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‘Financial Times’/Doremus study finds 55% of senior execs ‘tech-savvy’

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More than half of global senior executives are “tech-savvy,” owning and using a wide array of technology products at work and at home to consume media, according to a new survey by the Financial Times and b-to-b agency Doremus, New York.

Conducted in the fourth quarter of last year, the study was based on an online survey of 338 global senior executives.

It found that 55% of senior execs are “tech-savvy,” 15% are “technophiles” and 20% are “Luddites.” (The remainder did not answer all the questions and therefore could not be classified.)

Technophiles own an average of 8.7 electronics devices (such as cell phones, PDAs and MP3 players); tech-savvy execs own an average of 5.3 devices, while Luddites own an average 2.5 devices.

“While technophiles skew a little younger, there are still a lot in the 45-to-55 [age group],” said Hope Picker, director of strategic research at Doremus.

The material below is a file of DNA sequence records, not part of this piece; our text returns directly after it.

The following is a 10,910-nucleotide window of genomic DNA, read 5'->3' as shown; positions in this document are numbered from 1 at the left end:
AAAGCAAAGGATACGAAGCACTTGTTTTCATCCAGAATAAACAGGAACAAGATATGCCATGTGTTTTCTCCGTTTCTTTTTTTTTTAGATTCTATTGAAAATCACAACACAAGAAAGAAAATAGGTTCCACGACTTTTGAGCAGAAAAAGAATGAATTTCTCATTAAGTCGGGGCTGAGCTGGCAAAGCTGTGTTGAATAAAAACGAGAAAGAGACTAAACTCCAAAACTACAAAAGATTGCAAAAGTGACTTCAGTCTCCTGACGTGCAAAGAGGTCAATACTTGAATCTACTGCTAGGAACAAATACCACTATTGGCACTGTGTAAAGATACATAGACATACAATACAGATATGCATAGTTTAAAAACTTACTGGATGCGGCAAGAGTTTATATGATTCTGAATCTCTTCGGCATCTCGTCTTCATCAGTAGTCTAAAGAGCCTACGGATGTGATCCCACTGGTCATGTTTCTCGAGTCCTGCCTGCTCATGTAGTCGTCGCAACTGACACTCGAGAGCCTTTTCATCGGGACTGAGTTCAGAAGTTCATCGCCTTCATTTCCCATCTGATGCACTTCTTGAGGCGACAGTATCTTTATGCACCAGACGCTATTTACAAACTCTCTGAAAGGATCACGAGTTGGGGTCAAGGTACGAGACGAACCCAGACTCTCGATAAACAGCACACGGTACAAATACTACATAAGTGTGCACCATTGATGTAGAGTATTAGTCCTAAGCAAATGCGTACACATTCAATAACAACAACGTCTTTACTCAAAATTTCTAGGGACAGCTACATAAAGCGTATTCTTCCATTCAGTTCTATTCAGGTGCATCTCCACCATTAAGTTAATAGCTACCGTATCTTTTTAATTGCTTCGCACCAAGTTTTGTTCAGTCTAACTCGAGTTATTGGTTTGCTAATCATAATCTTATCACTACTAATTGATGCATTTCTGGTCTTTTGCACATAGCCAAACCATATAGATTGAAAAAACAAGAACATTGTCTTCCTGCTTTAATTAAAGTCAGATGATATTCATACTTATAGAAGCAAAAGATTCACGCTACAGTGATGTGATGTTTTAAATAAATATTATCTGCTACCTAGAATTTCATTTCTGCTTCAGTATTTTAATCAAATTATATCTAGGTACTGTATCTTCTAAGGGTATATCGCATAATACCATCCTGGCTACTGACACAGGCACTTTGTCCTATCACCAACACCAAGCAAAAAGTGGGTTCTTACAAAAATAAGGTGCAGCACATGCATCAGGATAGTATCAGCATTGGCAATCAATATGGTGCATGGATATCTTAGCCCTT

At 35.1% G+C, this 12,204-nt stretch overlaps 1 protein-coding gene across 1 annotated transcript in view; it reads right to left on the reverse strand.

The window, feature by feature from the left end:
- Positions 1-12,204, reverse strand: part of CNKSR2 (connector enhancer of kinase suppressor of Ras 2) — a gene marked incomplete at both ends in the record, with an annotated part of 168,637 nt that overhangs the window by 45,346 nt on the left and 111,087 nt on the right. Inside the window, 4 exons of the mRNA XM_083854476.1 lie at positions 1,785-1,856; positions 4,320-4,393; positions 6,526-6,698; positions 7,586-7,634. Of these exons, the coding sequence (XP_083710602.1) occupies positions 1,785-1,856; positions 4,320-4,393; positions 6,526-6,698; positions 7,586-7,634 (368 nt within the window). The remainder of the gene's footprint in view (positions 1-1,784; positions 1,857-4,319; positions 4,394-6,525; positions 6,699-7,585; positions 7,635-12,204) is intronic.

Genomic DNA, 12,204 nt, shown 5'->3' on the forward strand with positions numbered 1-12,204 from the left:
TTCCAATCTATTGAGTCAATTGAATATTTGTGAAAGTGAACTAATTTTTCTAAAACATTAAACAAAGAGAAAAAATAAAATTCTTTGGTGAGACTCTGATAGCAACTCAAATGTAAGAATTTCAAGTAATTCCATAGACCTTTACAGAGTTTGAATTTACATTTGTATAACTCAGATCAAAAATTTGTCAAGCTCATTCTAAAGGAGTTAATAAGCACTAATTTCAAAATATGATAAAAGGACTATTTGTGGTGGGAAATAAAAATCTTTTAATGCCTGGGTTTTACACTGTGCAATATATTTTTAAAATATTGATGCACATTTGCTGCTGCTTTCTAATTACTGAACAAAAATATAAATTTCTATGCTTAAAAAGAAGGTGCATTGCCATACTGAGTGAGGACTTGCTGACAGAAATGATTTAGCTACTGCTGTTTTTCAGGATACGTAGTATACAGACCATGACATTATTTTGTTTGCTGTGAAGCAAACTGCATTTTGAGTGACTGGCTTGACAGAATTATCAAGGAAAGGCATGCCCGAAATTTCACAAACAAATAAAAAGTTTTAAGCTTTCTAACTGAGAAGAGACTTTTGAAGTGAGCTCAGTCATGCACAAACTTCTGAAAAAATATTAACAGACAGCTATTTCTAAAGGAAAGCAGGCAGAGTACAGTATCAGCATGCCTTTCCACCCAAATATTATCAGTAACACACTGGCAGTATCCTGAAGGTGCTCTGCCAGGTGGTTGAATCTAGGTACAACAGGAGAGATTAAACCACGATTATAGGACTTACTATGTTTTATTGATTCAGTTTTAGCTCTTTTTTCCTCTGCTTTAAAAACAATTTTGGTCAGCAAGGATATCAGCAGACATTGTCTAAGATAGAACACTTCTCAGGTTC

One of the big differences between technophiles and the other two groups is their use of technology products at work for digital media consumption and communications.

Eighty percent of technophiles use a BlackBerry or PDA at work, compared with 53% of tech-savvies and 47% of Luddites, the survey found. Also, 69% of technophiles download podcasts for work (not using an MP3 player), compared with 38% of tech-savvies and 34% of Luddites.

The survey also found that 65% of technophiles use professional networking sites, compared with 51% of tech-savvies and 39% of Luddites.

On average, 91% of executives use cell phones at work; 59% have a wireless Internet connection; and 29% use digital cable at work.

DIGITAL MEDIA HABITS
“These execs are big consumers of media, and they are consuming media all through the day,” Picker said.

The survey found that, on average, 77% of senior execs listen to webcasts at work; 58% read blogs; 56% watch streaming video; 41% listen to podcasts; 36% read RSS feeds; 25% contribute to blogs; 20% belong to social networking sites; 12% participate in virtual worlds; and 9% “own” a blog.

The study also looked at how senior execs use cell phones for e-commerce and other transactional activities. It found that about 15% of executives conduct online banking on their cell phones, 10% do online shopping and 5% manage investments.

When asked if they would be receptive to receiving advertising on their cell phones, 70% of execs said “no”; 2% said they would receive ads in exchange for service discounts; and less than 1% said “yes.”

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